It’s too early to tell if a new shift for local firefighters is an improvement – in terms of productivity and personal health.
That according to Chatham-Kent Fire Chief Ken Stuebing.
Professional C-K firefighters went onto a 24-hour shift plan at the start of the year. The round-the-clock shift structure replaced a rather confusing shift pattern – in terms of how to tell what squad was working when, as well as how it affected a firefighter’s internal clock.
“We were in a complicated shift pattern. You had a stretch of a long group of days on – three day shifts, three nights, 24 hours on and then time off,” Stuebing said.
He said the squads now work 24 hours straight, a shift pattern that has been moving across the province.
Stuebing said the old shift patterns wreaked havoc on firefighters. Studies show sleep deprivation is found to knock up to five years off a firefighter’s lifespan, he said.
Shawn Mifflin, president of the Chatham-Kent Professional Firefighters Association, said the push for the new shift pattern was for improved health of staff.
“The firefighters opted to switch over to the 24-hour shift as it has been proven medically to be a healthier system as opposed to the 10-hour days or 14-hour nights shifts that we used to do,” he said. “During the old shift (once every month), there was a rotation where we would be required to work 86 hours over a six-day period.”
Firefighters won’t be putting in any fewer hours on the job. Stuebing said over the course of a month or year, their hours at work won’t change.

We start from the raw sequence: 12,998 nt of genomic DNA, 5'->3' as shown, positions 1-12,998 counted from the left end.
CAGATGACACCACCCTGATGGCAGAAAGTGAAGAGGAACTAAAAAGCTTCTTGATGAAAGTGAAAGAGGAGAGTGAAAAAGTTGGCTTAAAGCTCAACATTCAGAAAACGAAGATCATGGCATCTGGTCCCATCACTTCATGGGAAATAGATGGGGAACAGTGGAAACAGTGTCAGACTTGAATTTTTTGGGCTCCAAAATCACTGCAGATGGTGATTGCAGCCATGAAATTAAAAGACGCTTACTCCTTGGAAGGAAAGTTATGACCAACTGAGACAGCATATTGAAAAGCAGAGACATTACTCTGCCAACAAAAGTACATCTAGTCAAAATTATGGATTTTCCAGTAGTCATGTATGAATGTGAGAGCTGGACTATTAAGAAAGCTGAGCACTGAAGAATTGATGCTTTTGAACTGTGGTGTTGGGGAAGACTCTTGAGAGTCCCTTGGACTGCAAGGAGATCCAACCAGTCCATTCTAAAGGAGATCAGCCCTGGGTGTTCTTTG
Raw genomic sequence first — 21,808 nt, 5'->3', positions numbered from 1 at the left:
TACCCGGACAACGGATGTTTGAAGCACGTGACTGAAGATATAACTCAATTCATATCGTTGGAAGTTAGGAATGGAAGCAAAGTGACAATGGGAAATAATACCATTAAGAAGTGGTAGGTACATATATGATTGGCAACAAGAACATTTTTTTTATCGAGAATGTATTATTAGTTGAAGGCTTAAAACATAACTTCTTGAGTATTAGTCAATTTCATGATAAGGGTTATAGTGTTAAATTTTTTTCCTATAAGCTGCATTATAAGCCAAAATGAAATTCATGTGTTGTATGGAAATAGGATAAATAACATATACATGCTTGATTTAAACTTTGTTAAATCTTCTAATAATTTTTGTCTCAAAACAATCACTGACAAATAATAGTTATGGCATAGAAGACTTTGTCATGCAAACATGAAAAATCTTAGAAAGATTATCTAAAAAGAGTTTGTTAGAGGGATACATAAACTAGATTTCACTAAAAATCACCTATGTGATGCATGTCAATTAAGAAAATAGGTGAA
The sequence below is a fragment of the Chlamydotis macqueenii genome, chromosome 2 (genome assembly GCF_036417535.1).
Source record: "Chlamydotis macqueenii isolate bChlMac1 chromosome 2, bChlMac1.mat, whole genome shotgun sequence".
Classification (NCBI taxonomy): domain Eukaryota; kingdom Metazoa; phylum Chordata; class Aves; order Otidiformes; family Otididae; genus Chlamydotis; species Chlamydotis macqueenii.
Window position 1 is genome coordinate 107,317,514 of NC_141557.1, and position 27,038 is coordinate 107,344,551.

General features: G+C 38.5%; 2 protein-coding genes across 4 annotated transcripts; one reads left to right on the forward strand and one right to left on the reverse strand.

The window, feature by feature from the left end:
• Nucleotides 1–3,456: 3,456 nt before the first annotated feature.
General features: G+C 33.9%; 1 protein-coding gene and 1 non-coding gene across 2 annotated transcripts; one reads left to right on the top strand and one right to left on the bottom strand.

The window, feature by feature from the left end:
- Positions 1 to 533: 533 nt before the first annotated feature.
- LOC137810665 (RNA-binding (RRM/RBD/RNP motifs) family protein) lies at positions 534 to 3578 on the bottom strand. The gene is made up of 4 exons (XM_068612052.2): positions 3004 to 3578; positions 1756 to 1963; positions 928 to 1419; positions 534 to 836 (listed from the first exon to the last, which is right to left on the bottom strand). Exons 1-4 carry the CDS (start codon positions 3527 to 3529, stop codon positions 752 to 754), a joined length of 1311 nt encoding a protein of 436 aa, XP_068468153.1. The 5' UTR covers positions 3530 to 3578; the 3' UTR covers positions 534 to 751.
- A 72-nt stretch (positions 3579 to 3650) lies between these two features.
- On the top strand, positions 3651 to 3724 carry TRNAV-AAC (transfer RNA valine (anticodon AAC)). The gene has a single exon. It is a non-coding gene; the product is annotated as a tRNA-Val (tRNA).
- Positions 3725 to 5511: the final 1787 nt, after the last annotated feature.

Mifflin said there could be some perception the firefighters are seemingly always off duty.
“I believe to the average citizen it would appear that we would always be off duty or only working seven or eight days a month. However, prior to us working 24s we worked on average 42 hours per week. On the 24s we still work on average 42 per week.”
Stuebing said the old shift pattern didn’t let the body of a firefighter adjust to the different shifts.
“This (the 24-hour shift pattern) is something that affects the circadian rhythm much less,” he said.
Stuebing pointed to the night work as the problem.
“Your body doesn’t get a chance to adjust to the night shift. You need to get on nights for about two weeks before your body gets used to sleeping during the day,” he said.
“We found it easier for the body to stay up for 24 hours.”
But will those long shifts lead to decreased productivity and increased sick time?
There is no guaranteed slumber time during that 24-hour shift, he added.
“Fire departments have traditionally had the ability for people to relax late in the night,” he said. “But there is never any guarantee of sleep.”
He said management does have concerns this could impact productivity. He said there is a variety of performance metrics to gauge impact.
“You measure attendance, performance as far as response time is concerned, and number of injuries, and compare it to your data from the past,” he said. “But the reality is we don’t have any idea how it’s working. There’s just too small a sample size.”
Firefighters have only been on the shift pattern for just under four months.
Mifflin said he hasn’t received much information either.
“To date, I have not received much feedback from the firefighters, however, I have noticed that we are able to train more and for longer periods of time,” he said.
Stuebing said time will tell how effective the new shift pattern is.
“We’re supposed to work this shift pattern for a couple of years to see how it works out and if management or the association has a problem with it,” he said.
He said there is precedent for firefighters to work around the clock, however, pointing to the one 24-hour shift each squad had per month.
“This department, like a lot of other departments, had some form of a 24-hour shift. With four platoons, everybody did a 24-hour shift on a Sunday once a month.”